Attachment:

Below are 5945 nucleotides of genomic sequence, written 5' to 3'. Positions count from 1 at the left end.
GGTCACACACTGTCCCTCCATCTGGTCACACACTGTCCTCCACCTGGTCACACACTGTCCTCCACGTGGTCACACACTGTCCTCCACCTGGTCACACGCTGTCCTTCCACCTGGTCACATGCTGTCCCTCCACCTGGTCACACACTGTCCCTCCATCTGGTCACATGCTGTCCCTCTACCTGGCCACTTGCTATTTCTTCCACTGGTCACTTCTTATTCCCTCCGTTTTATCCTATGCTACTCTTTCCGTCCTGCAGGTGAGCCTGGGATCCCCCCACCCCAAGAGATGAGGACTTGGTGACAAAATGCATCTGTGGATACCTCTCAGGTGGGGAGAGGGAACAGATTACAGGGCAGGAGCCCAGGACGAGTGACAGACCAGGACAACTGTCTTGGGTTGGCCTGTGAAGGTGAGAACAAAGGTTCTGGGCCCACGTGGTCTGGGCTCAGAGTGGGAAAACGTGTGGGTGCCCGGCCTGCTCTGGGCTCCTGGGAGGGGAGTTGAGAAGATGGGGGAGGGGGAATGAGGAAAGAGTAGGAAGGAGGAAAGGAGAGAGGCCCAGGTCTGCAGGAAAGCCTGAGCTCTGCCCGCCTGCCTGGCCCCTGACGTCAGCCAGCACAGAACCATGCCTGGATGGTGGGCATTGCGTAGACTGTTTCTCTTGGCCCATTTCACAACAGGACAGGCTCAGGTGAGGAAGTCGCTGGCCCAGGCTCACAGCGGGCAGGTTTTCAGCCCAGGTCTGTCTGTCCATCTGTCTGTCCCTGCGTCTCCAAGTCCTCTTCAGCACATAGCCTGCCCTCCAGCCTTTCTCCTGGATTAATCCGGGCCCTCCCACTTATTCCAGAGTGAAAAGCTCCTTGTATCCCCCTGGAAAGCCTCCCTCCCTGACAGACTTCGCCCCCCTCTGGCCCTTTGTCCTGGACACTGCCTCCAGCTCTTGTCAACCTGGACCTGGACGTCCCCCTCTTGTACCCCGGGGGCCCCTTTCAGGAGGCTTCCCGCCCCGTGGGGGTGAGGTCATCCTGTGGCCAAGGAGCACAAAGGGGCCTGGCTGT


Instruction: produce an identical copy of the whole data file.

Below are 5945 nucleotides of genomic sequence, written 5' to 3'. Positions count from 1 at the left end.
GGTCACACACTGTCCCTCCATCTGGTCACACACTGTCCTCCACCTGGTCACACACTGTCCTCCACGTGGTCACACACTGTCCTCCACCTGGTCACACGCTGTCCTTCCACCTGGTCACATGCTGTCCCTCCACCTGGTCACACACTGTCCCTCCATCTGGTCACATGCTGTCCCTCTACCTGGCCACTTGCTATTTCTTCCACTGGTCACTTCTTATTCCCTCCGTTTTATCCTATGCTACTCTTTCCGTCCTGCAGGTGAGCCTGGGATCCCCCCACCCCAAGAGATGAGGACTTGGTGACAAAATGCATCTGTGGATACCTCTCAGGTGGGGAGAGGGAACAGATTACAGGGCAGGAGCCCAGGACGAGTGACAGACCAGGACAACTGTCTTGGGTTGGCCTGTGAAGGTGAGAACAAAGGTTCTGGGCCCACGTGGTCTGGGCTCAGAGTGGGAAAACGTGTGGGTGCCCGGCCTGCTCTGGGCTCCTGGGAGGGGAGTTGAGAAGATGGGGGAGGGGGAATGAGGAAAGAGTAGGAAGGAGGAAAGGAGAGAGGCCCAGGTCTGCAGGAAAGCCTGAGCTCTGCCCGCCTGCCTGGCCCCTGACGTCAGCCAGCACAGAACCATGCCTGGATGGTGGGCATTGCGTAGACTGTTTCTCTTGGCCCATTTCACAACAGGACAGGCTCAGGTGAGGAAGTCGCTGGCCCAGGCTCACAGCGGGCAGGTTTTCAGCCCAGGTCTGTCTGTCCATCTGTCTGTCCCTGCGTCTCCAAGTCCTCTTCAGCACATAGCCTGCCCTCCAGCCTTTCTCCTGGATTAATCCGGGCCCTCCCACTTATTCCAGAGTGAAAAGCTCCTTGTATCCCCCTGGAAAGCCTCCCTCCCTGACAGACTTCGCCCCCCTCTGGCCCTTTGTCCTGGACACTGCCTCCAGCTCTTGTCAACCTGGACCTGGACGTCCCCCTCTTGTACCCCGGGGGCCCCTTTCAGGAGGCTTCCCGCCCCGTGGGGGTGAGGTCATCCTGTGGCCAAGGAGCACAAAGGGGCCTGGCTGT